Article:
with flash:


1. Because other’s don’t. There’s lots of reasons *not* to use flash: ” My camera shoots at ISO 2000000!” “My pics are good enough without it.” Or, to be honest, many may say, “It’s too much work” or “I don’t know how.” All these reasons make it easier for those who DO choose to push beyond their comfort zone and use off-camera flash to stand out from the pack. Thankfully with the great choices of tools and teachers we have in our industry there’s little stopping us from experimenting and getting comfy with off-camera flash.



with flash:


Our ultimate goal has always been to give our clients unique and better imagery than anyone else will or can. Of course we take the ambient-light shots, but why stop there? Take the time to learn your flash rig and you may be surprised to see what develops.


So now what? Through lots of hard work, testing, and trial and error, we’ve managed to tame our existing flashes to do our bidding. But I’m hoping that a flash company comes along and fills this niche of a super-low-light pro-flash, making it unnecessary for us to tape umpteen ND and warming gels in the quest to get just-the-right pop of flash. So what’s my ideal low-light flash? I’m glad you asked 🙂 Here’s my wishlist:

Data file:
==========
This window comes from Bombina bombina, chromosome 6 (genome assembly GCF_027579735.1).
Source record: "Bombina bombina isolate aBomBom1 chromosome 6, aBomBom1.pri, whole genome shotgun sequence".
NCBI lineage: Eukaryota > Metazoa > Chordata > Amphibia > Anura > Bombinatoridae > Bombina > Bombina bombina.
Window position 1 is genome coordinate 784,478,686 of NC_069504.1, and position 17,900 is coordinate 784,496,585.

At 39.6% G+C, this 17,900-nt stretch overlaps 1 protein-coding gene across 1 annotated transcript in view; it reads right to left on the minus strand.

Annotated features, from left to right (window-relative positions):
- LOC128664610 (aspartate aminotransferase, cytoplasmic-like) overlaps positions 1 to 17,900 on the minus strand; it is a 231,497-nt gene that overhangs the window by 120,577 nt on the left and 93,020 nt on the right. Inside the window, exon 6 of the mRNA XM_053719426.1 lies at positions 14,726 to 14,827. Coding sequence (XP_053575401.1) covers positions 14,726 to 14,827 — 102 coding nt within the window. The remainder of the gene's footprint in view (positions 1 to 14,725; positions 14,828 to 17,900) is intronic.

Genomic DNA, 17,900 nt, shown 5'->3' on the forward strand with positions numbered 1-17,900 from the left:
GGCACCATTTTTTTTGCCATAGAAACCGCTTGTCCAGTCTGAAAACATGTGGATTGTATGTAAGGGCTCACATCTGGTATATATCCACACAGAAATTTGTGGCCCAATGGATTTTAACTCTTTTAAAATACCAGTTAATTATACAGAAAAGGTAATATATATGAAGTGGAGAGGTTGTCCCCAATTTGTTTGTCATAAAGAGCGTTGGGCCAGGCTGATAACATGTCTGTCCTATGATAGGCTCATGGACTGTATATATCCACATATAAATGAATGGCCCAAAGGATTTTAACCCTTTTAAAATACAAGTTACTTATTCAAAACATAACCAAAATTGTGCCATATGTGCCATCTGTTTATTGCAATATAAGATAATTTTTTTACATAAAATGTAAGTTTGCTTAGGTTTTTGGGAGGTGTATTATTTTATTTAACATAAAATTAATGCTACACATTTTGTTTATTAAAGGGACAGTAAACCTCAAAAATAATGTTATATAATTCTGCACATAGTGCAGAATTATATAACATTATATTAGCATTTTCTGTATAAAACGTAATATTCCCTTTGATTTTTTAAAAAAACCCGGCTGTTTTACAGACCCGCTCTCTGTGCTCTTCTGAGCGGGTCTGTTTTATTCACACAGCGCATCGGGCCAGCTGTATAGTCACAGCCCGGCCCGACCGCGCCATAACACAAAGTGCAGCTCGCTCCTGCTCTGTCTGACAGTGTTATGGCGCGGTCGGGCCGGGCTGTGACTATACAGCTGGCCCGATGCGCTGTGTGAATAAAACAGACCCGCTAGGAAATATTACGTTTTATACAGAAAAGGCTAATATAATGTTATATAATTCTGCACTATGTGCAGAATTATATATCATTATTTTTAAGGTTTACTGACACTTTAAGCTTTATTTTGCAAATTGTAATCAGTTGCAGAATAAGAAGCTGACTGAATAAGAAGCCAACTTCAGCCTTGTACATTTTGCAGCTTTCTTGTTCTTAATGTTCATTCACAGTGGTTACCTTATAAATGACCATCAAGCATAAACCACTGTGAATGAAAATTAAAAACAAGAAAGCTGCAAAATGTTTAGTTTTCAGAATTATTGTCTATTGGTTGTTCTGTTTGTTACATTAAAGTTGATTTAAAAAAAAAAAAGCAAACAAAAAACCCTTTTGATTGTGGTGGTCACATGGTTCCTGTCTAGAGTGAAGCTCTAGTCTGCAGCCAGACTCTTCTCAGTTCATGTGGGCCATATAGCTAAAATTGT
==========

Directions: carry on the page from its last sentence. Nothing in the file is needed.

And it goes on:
+ Runs off 2 or 4 AA batteries (lithium batteries ok if it doesn’t sacrifice recycle time and can keep the size down)

+ Small & light form factor with tilt/swivel zoom head

+ Manual power down to 6400ISO & f2 at 15″

+ Super-fast recycle time

+ Hotshoe/auto mode and 1/8″ miniphone sync-in

+ Bonus: wireless iTTL (Nikon) and/or eTTL (Canon) receiver

Pretty much a mini-SB900 or 580EXII would fit the bill. And, for any flash companies reading, just to sweeten the pot: I’ll even volunteer to test prototypes for FREE! 😀


Crafting light is a passion of mine, so I’d love to hear your thoughts on this topic. Agree or disagree? What’s keeping you from lighting at weddings? Or, if you’re already lighting your receptions, I’d love to see what you’re doing too.

Cheers and happy flashing 🙂